After being screened at the Punjabi International Film Festival, Toronto, the Ma Boli International Punjabi Film Festival, Vancouver, and at eight different venues in Australia, Punjabi short film Sutta Naag is ready to see its first screening in Chandigarh today at 1 pm at the Government Museum in Sector 10.
Besides sharing the journey of his first short film, lyricist, filmmaker, story, screenplay and dialogue writer Amardeep Singh Gill throws light on his upcoming feature films, which are a welcome break from the typical, run-of-the-mill storylines.
His debut short film, Sutta Naag, which was made by crowd funding, has managed to help him in numerous ways. He shares, “One cannot earn from short films; they are for creative satisfaction. But, after the film was screened overseas, a lot of queries came about the budget of the film. After knowing the money spent into making it, they approached me for producing other short films as well, which I’m keen on doing.”
Though Gill wanted to make Sutta Naag as a feature film, due to lack of funds, he had to remain a short film. Gill, whose upcoming projects include lyrics of Punjabi film Kirpaan and story, screenplay and dialogues of Yoddha and Sarhad 1947, talks about the difference between writing and making films: “I earn from writing films for others and make films from the money I earn from them.”
Letting us in on Yoddha and Sarhad 1947, he says, “Yoddha is a film being made by the same team that made Sadda Haq. It’s based on political ‘gundaism’ and drug mafia. Though a lot of controversy surrounded Sadda Haq, Yoddha would be steering clear of controversy. Many believe that controversies and bans give impetus to the film’s publicity, but for me, a film should release on the exact date as promised.”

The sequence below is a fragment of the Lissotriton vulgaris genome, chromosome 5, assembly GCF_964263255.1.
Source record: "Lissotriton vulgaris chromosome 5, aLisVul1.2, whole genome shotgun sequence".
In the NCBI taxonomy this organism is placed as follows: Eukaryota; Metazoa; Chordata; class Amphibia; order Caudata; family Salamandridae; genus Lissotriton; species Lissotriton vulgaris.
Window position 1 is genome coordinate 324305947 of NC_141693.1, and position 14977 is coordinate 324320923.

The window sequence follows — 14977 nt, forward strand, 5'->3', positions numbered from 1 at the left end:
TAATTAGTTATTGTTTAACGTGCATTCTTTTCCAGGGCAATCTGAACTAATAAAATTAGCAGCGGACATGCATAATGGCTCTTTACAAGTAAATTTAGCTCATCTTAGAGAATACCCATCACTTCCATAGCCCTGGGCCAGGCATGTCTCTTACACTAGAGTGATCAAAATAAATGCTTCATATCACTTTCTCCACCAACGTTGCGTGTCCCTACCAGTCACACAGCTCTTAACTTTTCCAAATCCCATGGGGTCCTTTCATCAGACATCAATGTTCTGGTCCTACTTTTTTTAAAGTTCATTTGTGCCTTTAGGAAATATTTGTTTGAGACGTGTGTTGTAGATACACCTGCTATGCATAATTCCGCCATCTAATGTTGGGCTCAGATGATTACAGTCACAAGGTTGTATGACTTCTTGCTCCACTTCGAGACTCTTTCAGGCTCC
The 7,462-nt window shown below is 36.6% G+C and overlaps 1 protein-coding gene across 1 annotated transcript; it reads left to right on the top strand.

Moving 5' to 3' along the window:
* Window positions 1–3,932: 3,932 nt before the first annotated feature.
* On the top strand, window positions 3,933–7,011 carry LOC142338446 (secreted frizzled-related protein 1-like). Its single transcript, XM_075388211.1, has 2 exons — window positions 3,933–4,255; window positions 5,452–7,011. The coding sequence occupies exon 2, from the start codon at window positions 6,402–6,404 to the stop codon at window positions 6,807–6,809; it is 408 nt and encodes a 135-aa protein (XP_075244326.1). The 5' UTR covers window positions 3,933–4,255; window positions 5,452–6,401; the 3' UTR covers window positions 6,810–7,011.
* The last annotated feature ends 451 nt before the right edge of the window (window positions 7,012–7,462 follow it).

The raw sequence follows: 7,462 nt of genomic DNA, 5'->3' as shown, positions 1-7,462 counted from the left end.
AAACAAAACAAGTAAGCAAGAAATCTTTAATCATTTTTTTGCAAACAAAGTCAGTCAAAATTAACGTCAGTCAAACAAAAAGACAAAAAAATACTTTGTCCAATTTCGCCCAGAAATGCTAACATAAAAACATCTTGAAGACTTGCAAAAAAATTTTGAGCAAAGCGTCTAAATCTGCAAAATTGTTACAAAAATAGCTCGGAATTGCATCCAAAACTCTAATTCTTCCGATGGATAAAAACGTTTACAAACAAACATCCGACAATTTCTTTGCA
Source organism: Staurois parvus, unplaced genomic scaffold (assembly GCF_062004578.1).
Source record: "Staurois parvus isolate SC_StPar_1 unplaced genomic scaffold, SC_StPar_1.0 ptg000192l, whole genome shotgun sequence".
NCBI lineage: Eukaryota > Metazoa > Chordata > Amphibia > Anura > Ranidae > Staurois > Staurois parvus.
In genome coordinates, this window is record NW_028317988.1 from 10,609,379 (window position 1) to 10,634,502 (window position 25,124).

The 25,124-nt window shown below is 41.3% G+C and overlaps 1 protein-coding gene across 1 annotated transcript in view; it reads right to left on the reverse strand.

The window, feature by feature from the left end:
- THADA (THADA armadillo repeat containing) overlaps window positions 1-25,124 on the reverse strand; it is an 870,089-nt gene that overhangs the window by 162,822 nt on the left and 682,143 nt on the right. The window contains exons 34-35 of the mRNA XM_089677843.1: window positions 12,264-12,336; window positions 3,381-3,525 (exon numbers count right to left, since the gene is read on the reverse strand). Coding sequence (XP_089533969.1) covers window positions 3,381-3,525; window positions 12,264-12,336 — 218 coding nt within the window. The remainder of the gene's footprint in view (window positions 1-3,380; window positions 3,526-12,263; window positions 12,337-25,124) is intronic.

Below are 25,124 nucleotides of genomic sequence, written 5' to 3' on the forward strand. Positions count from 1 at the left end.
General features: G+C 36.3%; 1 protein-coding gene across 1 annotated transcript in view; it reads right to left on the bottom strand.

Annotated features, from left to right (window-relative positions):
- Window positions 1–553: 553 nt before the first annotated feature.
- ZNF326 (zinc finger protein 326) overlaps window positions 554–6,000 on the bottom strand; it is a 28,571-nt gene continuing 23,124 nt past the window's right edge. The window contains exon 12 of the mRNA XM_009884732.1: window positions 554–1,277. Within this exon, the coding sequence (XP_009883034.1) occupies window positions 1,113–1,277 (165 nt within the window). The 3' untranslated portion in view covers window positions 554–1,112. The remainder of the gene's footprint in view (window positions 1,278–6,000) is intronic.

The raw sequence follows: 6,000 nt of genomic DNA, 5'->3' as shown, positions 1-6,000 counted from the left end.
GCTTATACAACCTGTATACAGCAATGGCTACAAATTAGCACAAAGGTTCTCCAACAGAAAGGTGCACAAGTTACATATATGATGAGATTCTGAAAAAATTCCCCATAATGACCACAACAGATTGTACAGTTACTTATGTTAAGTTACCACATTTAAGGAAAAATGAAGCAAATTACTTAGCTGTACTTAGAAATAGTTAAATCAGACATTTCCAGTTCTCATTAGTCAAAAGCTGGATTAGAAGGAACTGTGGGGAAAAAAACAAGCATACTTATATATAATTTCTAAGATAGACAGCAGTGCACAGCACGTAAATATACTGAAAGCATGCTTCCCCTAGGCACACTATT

About Sarhad 1947, based on the Partition, he says, “The angle that we have chosen has not been touched upon till now. People still have this misconception about partition that there was some order passed that formed the two nations. The reasons for the Partition are still not very clear to many. Also, most of the films made on Partition would either show a Sikh girl in love with a Muslim guy or vice versa. Sarhad 1947, however, is not a love story. It is about a Sikh guy helping a Muslim girl reach Pakistan safely.”
Simultaneously, Gill is trying to bring five short-film directors together on one platform. He says, “I’m trying if four to five short films can be put together for a theatrical release, probably on the lines of Bollywood films Dus Kahaniyaan and Bombay Talkies.”